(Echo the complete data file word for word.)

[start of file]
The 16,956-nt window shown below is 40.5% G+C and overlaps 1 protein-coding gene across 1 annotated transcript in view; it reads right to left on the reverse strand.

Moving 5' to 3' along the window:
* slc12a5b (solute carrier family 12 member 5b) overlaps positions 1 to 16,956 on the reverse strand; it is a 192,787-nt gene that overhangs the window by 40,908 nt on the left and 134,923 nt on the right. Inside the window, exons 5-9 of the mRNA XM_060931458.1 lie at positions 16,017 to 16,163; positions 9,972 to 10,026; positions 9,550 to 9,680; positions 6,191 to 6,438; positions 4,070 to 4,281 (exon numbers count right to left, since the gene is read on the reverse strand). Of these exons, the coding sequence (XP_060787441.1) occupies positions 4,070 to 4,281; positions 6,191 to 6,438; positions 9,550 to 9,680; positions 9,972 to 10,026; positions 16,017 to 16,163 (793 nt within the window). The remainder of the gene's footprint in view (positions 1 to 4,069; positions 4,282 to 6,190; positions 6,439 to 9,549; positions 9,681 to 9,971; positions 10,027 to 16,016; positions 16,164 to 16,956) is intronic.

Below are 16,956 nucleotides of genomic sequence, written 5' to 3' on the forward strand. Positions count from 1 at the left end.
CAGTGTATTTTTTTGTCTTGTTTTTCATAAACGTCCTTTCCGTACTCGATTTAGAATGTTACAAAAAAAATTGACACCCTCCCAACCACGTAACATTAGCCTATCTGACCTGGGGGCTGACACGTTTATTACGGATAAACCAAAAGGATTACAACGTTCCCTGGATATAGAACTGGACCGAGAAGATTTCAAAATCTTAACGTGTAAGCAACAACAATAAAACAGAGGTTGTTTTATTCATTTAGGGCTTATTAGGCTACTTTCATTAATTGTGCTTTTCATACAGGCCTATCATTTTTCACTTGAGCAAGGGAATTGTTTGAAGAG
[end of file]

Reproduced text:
The 16,956-nt window shown below is 40.5% G+C and overlaps 1 protein-coding gene across 1 annotated transcript in view; it reads right to left on the reverse strand.

Moving 5' to 3' along the window:
* slc12a5b (solute carrier family 12 member 5b) overlaps positions 1 to 16,956 on the reverse strand; it is a 192,787-nt gene that overhangs the window by 40,908 nt on the left and 134,923 nt on the right. Inside the window, exons 5-9 of the mRNA XM_060931458.1 lie at positions 16,017 to 16,163; positions 9,972 to 10,026; positions 9,550 to 9,680; positions 6,191 to 6,438; positions 4,070 to 4,281 (exon numbers count right to left, since the gene is read on the reverse strand). Of these exons, the coding sequence (XP_060787441.1) occupies positions 4,070 to 4,281; positions 6,191 to 6,438; positions 9,550 to 9,680; positions 9,972 to 10,026; positions 16,017 to 16,163 (793 nt within the window). The remainder of the gene's footprint in view (positions 1 to 4,069; positions 4,282 to 6,190; positions 6,439 to 9,549; positions 9,681 to 9,971; positions 10,027 to 16,016; positions 16,164 to 16,956) is intronic.

Below are 16,956 nucleotides of genomic sequence, written 5' to 3' on the forward strand. Positions count from 1 at the left end.
CAGTGTATTTTTTTGTCTTGTTTTTCATAAACGTCCTTTCCGTACTCGATTTAGAATGTTACAAAAAAAATTGACACCCTCCCAACCACGTAACATTAGCCTATCTGACCTGGGGGCTGACACGTTTATTACGGATAAACCAAAAGGATTACAACGTTCCCTGGATATAGAACTGGACCGAGAAGATTTCAAAATCTTAACGTGTAAGCAACAACAATAAAACAGAGGTTGTTTTATTCATTTAGGGCTTATTAGGCTACTTTCATTAATTGTGCTTTTCATACAGGCCTATCATTTTTCACTTGAGCAAGGGAATTGTTTGAAGAG